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Autopilot guides Texan plane home from a dizzying 30,000m

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In some highly encouraging news for The Reg's Low Orbit Helium Assisted Navigator (LOHAN) team, a Texan high-flyer recently used the ArduPilot Mega (APM) 2.6 to guide a glider back to base from a heady 30,780m (101,000ft).

A still from the onboard camera during the flight of NTNS 4

Larry Grater's North Texas Near Space 4 (NTNS 4) aircraft hit around 790km/h in an "extended dive" before levelling out at roughly 16,460m, after which it "hit all waypoints and loitered down over the landing location". Larry then took control and landed the plane manually via First Person View (FPV), as the insert later in this video shows:

Tremendous stuff. AS LOHAN fans know, we've got a 3D Robotics APM 2.6 for our Vulture 2 spaceplane...

The Ardupilot Mega 2.6, with GPS unit and power supply

..and here it is temporarily bodged into the aircraft for servo testing purposes:

The APM mounted in the Vulture 2

Many of you have cautioned that getting the autopilot working properly is a extremely tricky business, especially since we have a supersonic, rocket-powered phase for our mission.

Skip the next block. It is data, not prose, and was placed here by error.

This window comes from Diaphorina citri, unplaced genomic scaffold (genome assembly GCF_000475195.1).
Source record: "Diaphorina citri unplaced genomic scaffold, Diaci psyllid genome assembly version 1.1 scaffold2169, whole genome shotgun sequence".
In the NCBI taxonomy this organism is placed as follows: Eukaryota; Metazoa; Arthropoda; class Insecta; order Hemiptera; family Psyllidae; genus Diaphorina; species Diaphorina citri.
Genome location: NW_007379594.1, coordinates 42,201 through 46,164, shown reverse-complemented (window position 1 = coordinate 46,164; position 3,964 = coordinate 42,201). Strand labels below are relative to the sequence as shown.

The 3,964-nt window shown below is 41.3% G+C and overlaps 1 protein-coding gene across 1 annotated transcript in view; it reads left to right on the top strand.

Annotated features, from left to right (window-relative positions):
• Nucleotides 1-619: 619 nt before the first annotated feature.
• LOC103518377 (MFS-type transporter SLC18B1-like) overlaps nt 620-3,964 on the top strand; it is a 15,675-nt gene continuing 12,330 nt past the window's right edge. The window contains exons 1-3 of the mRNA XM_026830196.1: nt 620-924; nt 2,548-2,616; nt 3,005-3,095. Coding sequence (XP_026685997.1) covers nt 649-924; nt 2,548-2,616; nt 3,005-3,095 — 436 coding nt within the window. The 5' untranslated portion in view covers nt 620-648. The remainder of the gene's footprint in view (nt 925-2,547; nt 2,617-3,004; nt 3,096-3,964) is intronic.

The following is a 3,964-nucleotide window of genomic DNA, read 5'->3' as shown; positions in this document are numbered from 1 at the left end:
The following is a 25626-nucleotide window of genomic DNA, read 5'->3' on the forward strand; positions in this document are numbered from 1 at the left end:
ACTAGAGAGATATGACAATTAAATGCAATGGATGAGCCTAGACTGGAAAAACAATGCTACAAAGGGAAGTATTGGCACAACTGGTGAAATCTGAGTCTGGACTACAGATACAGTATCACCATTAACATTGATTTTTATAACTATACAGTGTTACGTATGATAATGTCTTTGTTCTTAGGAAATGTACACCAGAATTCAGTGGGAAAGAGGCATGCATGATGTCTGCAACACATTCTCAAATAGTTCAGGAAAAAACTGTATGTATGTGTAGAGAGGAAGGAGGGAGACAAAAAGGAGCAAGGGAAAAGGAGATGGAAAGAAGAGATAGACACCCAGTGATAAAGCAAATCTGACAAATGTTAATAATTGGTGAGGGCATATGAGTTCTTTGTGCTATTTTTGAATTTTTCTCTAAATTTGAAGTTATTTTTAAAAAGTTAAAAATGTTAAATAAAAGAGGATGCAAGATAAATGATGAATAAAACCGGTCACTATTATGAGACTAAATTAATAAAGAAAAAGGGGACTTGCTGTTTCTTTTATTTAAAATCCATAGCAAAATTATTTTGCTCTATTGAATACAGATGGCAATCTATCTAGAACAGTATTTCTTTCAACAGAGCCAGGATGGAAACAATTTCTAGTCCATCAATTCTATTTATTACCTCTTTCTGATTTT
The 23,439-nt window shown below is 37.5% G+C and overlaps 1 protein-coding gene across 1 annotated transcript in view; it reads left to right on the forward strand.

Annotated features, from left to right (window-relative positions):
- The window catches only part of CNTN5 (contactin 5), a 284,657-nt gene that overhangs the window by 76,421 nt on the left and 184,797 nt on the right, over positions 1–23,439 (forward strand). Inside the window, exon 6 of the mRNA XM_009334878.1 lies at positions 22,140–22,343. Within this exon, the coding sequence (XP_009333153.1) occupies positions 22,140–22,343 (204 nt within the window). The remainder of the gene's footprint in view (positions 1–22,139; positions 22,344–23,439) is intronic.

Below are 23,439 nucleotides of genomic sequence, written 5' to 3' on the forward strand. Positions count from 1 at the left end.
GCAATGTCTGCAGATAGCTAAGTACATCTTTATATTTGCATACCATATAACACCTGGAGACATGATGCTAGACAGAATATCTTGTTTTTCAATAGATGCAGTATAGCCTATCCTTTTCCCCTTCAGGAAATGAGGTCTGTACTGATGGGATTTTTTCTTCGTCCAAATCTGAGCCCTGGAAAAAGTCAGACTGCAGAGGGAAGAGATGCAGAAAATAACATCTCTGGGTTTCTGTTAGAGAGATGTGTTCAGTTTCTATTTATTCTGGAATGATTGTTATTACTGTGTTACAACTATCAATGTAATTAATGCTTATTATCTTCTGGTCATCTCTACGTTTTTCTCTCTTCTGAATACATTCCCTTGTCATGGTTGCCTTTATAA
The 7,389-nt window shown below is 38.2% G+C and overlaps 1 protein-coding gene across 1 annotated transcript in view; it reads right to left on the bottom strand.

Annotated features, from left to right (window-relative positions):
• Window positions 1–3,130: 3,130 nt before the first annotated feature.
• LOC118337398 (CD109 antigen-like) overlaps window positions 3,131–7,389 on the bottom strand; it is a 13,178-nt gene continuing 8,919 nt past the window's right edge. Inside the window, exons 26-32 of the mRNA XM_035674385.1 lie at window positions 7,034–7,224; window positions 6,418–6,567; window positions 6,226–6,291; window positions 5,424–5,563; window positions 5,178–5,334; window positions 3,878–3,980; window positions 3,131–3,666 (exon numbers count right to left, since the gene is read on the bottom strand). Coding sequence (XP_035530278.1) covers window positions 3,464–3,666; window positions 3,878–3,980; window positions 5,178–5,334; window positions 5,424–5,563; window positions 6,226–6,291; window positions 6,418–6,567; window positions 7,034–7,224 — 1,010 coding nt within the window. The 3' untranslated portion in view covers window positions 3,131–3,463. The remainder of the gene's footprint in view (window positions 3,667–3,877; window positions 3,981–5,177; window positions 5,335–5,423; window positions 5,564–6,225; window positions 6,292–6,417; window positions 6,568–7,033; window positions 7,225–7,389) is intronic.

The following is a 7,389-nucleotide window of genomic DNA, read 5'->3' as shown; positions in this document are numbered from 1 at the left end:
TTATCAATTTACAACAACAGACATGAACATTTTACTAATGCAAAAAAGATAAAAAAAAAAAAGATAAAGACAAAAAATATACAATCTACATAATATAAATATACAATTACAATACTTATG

Agreeably, we were recently contacted by ArduPilot (the fixed-wing APM flavour) lead developer Andrew Tridgell - of Samba and Oz UAV Challenge fame - who put us in touch with Larry.

So, we've got some expert input on what is probably the most challenging part of the LOHAN project, apart from the small matter of getting a bloody rocket motor to fire at altitude.

There are others in the APM community working on the particular problems of stratospheric autopilot operations, so we're in good company.

To give an idea of what we're up against, here's Larry's outline of problems he encountered during the NTNS 4 flight: "Two major and several minor issues with software have been run to ground. Roll autopilot capture was delayed due to a coordinate system issue with pitch and roll rate feedbacks. Navigation bearing hunts around the waypoint bearing due to lack of pressure-altitude correction in wind estimate and bearing correction code."

We know you lot are as keen as we are to see the Vulture 2 take to the skies, but we're sure you'll agree a certain degree of caution is in order, as is a proper test programme.

As a prelude to that, we've been advised to kit out the spaceplane with a 3D Robotics digital airspeed sensor, which we'll do at the same time as sticking in the nose-mounted Raspberry Picam. These jobs impact on the aircraft's ongoing paintjob, so you'll have to bear with us as we tackle a plethora of parallel tasks.®


Further LOHAN resources:

  • New to LOHAN? Try this mission summary for enlightenment.
  • You can find full LOHAN coverage right here.
  • Join the expert LOHAN debate down at Reg forums.
  • All the LOHAN and Paper Aircraft Released Into Space (PARIS) vids live on YouTube.
  • For our SPB photo archive, proceed directly to Flickr.
  • We sometimes indulge in light consensual tweeting, as you can see here.

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